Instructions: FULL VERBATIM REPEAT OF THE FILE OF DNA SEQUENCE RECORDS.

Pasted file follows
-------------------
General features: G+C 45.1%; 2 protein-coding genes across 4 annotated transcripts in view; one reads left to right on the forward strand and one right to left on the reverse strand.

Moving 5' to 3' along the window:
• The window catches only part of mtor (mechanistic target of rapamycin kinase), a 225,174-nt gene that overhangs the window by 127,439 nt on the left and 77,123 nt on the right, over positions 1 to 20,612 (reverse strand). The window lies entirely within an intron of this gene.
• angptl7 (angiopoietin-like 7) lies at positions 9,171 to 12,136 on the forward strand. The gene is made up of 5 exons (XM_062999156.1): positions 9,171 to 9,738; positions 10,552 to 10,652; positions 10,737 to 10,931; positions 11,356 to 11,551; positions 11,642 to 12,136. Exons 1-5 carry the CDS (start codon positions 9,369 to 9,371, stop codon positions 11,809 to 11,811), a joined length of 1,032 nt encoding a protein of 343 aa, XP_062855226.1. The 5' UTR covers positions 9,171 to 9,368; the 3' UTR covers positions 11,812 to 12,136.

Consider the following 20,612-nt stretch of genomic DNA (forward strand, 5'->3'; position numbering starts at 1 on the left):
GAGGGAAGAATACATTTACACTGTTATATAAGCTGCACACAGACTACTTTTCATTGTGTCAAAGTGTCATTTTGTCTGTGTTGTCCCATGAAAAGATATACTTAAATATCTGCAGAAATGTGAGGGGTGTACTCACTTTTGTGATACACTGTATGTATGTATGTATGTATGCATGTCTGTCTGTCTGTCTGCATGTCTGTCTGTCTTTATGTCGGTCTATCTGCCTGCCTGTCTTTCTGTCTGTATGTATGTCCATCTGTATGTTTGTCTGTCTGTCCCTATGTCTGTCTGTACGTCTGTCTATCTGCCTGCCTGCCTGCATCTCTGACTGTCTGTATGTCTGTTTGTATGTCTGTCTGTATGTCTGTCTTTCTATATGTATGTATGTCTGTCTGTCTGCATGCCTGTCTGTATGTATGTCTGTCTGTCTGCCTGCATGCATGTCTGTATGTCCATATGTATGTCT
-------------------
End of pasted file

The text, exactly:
General features: G+C 45.1%; 2 protein-coding genes across 4 annotated transcripts in view; one reads left to right on the forward strand and one right to left on the reverse strand.

Moving 5' to 3' along the window:
• The window catches only part of mtor (mechanistic target of rapamycin kinase), a 225,174-nt gene that overhangs the window by 127,439 nt on the left and 77,123 nt on the right, over positions 1 to 20,612 (reverse strand). The window lies entirely within an intron of this gene.
• angptl7 (angiopoietin-like 7) lies at positions 9,171 to 12,136 on the forward strand. The gene is made up of 5 exons (XM_062999156.1): positions 9,171 to 9,738; positions 10,552 to 10,652; positions 10,737 to 10,931; positions 11,356 to 11,551; positions 11,642 to 12,136. Exons 1-5 carry the CDS (start codon positions 9,369 to 9,371, stop codon positions 11,809 to 11,811), a joined length of 1,032 nt encoding a protein of 343 aa, XP_062855226.1. The 5' UTR covers positions 9,171 to 9,368; the 3' UTR covers positions 11,812 to 12,136.

Consider the following 20,612-nt stretch of genomic DNA (forward strand, 5'->3'; position numbering starts at 1 on the left):
GAGGGAAGAATACATTTACACTGTTATATAAGCTGCACACAGACTACTTTTCATTGTGTCAAAGTGTCATTTTGTCTGTGTTGTCCCATGAAAAGATATACTTAAATATCTGCAGAAATGTGAGGGGTGTACTCACTTTTGTGATACACTGTATGTATGTATGTATGTATGCATGTCTGTCTGTCTGTCTGCATGTCTGTCTGTCTTTATGTCGGTCTATCTGCCTGCCTGTCTTTCTGTCTGTATGTATGTCCATCTGTATGTTTGTCTGTCTGTCCCTATGTCTGTCTGTACGTCTGTCTATCTGCCTGCCTGCCTGCATCTCTGACTGTCTGTATGTCTGTTTGTATGTCTGTCTGTATGTCTGTCTTTCTATATGTATGTATGTCTGTCTGTCTGCATGCCTGTCTGTATGTATGTCTGTCTGTCTGCCTGCATGCATGTCTGTATGTCCATATGTATGTCT